Friday, July 17, 2009


I have been looking forward to teen week all summer, proclaiming to most anyone that I would much rather deal with teenagers than little ones. The verdict is still out. I am not about to change my major from secondary to elementary education or anything, but I have been trying to remember exactly what I was anticipating about this age group.

Before I start ranting about the disrespect and silliness of teens, I will say, the older the campers get the easier. I’m pretty sure I’d rather mediate an argument about who-likes-who than a comfort a 7 year-old who is crying because someone pinched them. There is some amount of reason and logic found in a teenager. They can have a conversation with me. They actually help clean up after meals. I have to give orders much less. They say, “Heather, we saved you some food in case you haven’t eaten yet.” Cub campers just don’t do that. Cub campers can’t talk intelligently about most anything. Cub campers can’t walk anywhere on there own. Cub campers present much more risk if they aren’t watched constantly.

Teenagers present different risks. Where cub campers didn’t know any better, teenagers do and they did it anyway. It’s much more of a mind game. Before I was disciplining an action, but now I realize they knew better. These kids really could care less that I am here, at least that’s how they act .They don’t pay much attention to the staff and it seems like they don’t care much for us. I’m speaking overall, because they aren’t all that way.

My cabin, for example, is actually pretty good. Some counselors have had 7 days of horror, but I’ve pretty much lucked out. They work together well, they laugh, we talk, they like to have fun. But indeed as it seems to be at this age, they are incredibly conscious of what everyone else thinks about them. They live with this imaginary audience of people who might judge them or talk about them. All in all, you could not pay me to go back to high school. Nope.

This week has been busy and since my day off was moved from Tuesday to Friday, I feel like I’ve been at the end of my rope for about 48 hours. But today finds me sitting in a quiet library in Smithville, not far from camp. Days off are relaxing and restful. Jeremy and I usually do a whole lot of nothing which is exactly what we both need.

The blogs have been rare in comparison to how often I usually write. It’s not that blog-worthy events aren’t happening, but that I rarely have time to write them down or find internet long enough to post them.

So as much as I dislike it, here’s another random update from my small, small corner of Tennessee:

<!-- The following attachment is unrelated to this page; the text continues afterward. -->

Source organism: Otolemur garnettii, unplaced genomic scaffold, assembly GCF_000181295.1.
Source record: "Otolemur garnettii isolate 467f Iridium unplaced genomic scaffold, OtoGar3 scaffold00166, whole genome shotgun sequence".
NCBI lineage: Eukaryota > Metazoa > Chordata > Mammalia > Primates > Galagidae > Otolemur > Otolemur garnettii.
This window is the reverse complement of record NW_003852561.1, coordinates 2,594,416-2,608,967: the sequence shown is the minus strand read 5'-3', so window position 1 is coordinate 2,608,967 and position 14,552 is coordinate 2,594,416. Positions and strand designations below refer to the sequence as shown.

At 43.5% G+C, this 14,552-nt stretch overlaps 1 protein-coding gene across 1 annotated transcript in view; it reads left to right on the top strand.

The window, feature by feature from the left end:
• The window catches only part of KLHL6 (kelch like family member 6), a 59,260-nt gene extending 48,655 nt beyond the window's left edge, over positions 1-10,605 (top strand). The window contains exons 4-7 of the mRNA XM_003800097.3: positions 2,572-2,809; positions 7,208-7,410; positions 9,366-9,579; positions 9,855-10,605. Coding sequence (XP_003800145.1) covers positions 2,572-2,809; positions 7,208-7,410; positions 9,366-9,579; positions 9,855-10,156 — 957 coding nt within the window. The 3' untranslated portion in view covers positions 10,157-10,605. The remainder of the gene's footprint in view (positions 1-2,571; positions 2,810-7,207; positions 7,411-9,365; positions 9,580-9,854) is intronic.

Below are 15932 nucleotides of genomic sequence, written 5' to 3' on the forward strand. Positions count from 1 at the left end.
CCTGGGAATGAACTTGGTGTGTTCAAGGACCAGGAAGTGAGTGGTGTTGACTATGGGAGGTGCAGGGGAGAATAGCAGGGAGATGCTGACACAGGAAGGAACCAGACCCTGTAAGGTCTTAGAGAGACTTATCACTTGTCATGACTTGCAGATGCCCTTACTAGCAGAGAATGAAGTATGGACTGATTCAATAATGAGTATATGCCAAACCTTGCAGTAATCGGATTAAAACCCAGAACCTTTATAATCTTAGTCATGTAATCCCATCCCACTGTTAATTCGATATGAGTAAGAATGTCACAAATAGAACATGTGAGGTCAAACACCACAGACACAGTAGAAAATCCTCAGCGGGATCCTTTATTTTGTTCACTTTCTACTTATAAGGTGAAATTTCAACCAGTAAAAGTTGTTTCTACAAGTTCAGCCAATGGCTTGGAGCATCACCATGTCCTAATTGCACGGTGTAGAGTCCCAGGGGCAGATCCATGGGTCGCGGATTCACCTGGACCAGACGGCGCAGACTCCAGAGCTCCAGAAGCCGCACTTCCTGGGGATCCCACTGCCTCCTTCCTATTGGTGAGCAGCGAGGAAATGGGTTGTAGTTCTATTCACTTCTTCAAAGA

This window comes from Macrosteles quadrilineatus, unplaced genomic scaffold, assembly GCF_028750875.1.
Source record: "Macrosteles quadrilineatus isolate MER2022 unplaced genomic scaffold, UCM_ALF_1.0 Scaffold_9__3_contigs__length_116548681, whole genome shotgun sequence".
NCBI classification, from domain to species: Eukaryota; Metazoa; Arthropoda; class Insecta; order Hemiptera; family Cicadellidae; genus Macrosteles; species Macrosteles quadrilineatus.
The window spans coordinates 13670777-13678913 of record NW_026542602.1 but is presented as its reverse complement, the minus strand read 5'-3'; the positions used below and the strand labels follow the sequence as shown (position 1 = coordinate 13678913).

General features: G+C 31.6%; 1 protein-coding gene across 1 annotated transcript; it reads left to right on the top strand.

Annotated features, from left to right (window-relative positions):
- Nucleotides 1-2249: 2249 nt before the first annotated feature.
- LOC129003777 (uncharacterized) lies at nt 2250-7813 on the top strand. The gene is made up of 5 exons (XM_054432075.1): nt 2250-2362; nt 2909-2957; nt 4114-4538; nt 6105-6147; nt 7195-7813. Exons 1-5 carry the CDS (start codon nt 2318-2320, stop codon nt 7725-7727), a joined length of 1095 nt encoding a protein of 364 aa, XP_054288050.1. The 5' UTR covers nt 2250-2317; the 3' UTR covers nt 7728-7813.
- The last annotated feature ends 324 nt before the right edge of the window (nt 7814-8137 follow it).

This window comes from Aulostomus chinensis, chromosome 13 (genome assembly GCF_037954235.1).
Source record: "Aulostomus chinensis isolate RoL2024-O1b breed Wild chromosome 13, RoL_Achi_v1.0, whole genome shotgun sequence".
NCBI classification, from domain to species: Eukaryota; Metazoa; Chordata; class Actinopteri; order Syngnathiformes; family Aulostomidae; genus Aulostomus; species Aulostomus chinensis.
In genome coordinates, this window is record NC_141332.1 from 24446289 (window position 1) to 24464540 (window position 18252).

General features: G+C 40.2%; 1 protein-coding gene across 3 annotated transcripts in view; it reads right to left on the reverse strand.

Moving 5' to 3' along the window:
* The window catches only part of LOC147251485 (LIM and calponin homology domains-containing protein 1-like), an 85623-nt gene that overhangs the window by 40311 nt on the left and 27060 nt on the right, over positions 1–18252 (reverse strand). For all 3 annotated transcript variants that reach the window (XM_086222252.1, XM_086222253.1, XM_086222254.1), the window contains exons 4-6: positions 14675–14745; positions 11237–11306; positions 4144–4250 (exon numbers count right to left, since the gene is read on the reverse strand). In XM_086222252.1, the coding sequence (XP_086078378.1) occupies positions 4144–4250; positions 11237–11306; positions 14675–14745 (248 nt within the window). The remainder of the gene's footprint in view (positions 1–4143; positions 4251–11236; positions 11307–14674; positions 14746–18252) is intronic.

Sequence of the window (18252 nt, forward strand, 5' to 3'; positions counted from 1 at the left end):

The bulimia seems to get better and better the more people I talk to about it. As of last week, I’ve now talked to 2,000+ people about it and that still blows my mind. I have been back in touch with Chris my dietician. She centers me. She helps me get my head back on straight. She helps me keep going. She is accountability and insight I need.

Jeremy is…Jeremy is….amazing. I am headed back to Union and him to Southern. Somehow we’ll make this work. He’s definitely worth keeping around and I can’t imagine where I’d be if we weren’t together.

I realized this morning talking to my mom that, I’ve never been so unsure of the future than at any other time in my life and, I’m doing okay. I want to sort this out and have a plan, but I can’t. I don’t know when I’m driving back to Union, I don’t know where I’ll live when I get there. I don’t know what classes I’m taking. I don’t know how I’m going to finish the newspaper articles I said I’d write. I don’t know how I’m going to finish on time for my book deadline. I don’t know where I’ll be going to school 2nd semester or where I’ll be working next summer. I don’t know a lot of things. It isn’t comfortable, but it’s going to be all right.

I’ve been thinking about Cambodia a lot. I don’t know if it’s as simple as the heat and humidity bringing back those feeling and emotions, but it seems that this summer I’ve had change of pace that has allowed me some time to think. Most of the time I am not necessarily considering a particular person as much as a memory or a place. I spent so much time alone while I was there. Alone with my thoughts. Alone in my room. Alone praying. Alone riding my bike through town. Alone walking the streets. Alone traveling. Alone journaling. I have been dreaming about Cambodia again. I have been reminded of places I went or people I saw. Maybe my camp experience is so different from the last time I worked with kids in Cambodia I’m reminded in that way.

Kids in the States and kids from Cambodia are so different: their priorities, their interests, their way of communicating, all of it. So I can’t directly relate them in anyway. They are a whole new breed of kids. I am not cool to them. I am old to them. I am odd to them.

I feel a bit flustered, overwhelmed, lost. Camp is so consuming it is difficult to focus on or deal with much else. The future seems to big and bit intimidating.


Carley Brown said...

I'm glad you still find time to blog, because I feel like I might be one of your most consistent readers and I hope you don't mind that. Your writing a book huh? thats cool. You should tell me when you publish it, I'll buy a copy :) Don't you just love your 20's? everything is unknown, nothings stable, always moving, and never knowing. I hope everything falls into place for you. Good luck with your soon to be long distance relationship, it seems to be worth it, thats really great!